Robert Zollitsch, better known as “Lao Luo” (literally Old Gong) in Chinese, was born in Munich, Germany. He grew up learning a classical Bavarian folk music instrument, the zither, before he studied music theory at the Hanns Eisler School of Music in Berlin.
“I didn't enjoy Chinese music in my early years, but I thought the music couldn't be the problem. The problem should be mine,” Zollitsch recalled.
In 1993, Zollitsch went to the Shanghai Conservatory of Music and learnt the guqin from maestro Gong Yi. He has always been interested in various types of folk music. After coming to China, he put great efforts into learning and developing Chinese music. During his college years in Shanghai, Zollitsch formed a band with his classmates and played improvisations.
Zollitsch and his wife Gong Linna, a folk singer, have dedicated themselves to creating and promoting Chinese new art music, which combines traditional Chinese art and contemporary art. Their albums consist mainly of melodies made for ancient poems and folk song arrangements.
"What is Chinese music? One of the major features must be the tones," Zollitsch noted. "The only legacy that we inherited in Europe is the bel canto. But Chinese operas feature different vocal techniques, and so does the Chinese folk music. All of these constitute an immense treasure.”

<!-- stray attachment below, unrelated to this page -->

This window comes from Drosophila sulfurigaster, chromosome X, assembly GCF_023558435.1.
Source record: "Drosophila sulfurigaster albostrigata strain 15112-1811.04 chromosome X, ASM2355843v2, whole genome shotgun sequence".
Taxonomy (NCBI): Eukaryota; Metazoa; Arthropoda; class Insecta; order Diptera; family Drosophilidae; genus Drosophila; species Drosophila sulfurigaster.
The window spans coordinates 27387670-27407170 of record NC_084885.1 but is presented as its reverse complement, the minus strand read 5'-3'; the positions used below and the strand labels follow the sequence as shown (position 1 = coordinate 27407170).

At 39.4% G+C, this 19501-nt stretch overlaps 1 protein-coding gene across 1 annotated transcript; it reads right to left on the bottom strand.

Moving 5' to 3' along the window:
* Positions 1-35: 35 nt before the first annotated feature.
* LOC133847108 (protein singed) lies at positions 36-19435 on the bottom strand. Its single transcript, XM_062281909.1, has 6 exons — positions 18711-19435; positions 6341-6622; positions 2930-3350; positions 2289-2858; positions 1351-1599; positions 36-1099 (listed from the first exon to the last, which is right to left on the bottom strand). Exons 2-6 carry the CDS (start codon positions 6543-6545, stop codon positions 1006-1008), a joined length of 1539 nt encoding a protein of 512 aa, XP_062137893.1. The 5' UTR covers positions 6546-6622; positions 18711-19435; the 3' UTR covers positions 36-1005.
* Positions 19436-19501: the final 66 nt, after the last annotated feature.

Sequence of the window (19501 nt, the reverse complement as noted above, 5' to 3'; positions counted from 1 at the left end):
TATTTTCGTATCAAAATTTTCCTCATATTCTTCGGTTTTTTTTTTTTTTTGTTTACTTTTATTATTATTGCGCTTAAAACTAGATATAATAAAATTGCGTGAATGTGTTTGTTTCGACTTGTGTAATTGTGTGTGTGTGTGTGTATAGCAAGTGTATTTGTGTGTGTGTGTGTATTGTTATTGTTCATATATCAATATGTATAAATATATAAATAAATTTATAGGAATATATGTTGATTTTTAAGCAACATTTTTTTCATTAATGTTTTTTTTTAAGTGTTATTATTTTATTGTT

Zollitsch admires Gong Linna's vocal techniques. "She uses traditional techniques in contemporary art music, which is a bold innovation," he said. The song "Tan Te” (literally Perturbed) the couple made went viral on the Internet in 2010. Integrated with all kinds of standard voices from Chinese opera, it is considered a great music piece by Zollitsch himself. "The song is extremely difficult. Few people can perform it properly," he admitted. It received mixed reviews from netizens, but has won respect among artists.
Chinese instruments have special charms for Zollitsch who has been studying the Zenghouyi chimes that were excavated 40 years ago. "This ancient instrument is unique in history. Chinese musicians could play all the 12 tones with the chimes 2,400 years ago."
Zollitsch is not a fan of the idea of "what's ethnic is worldwide". He believes in the importance of contemporary creation. "We often talk about cultural confidence in China. Traditional culture does matter. But your confidence depends not on your ancestors' achievement, but on your own," he stated. "China needs to develop its contemporary culture and art, but only on the basis of traditional Chinese culture."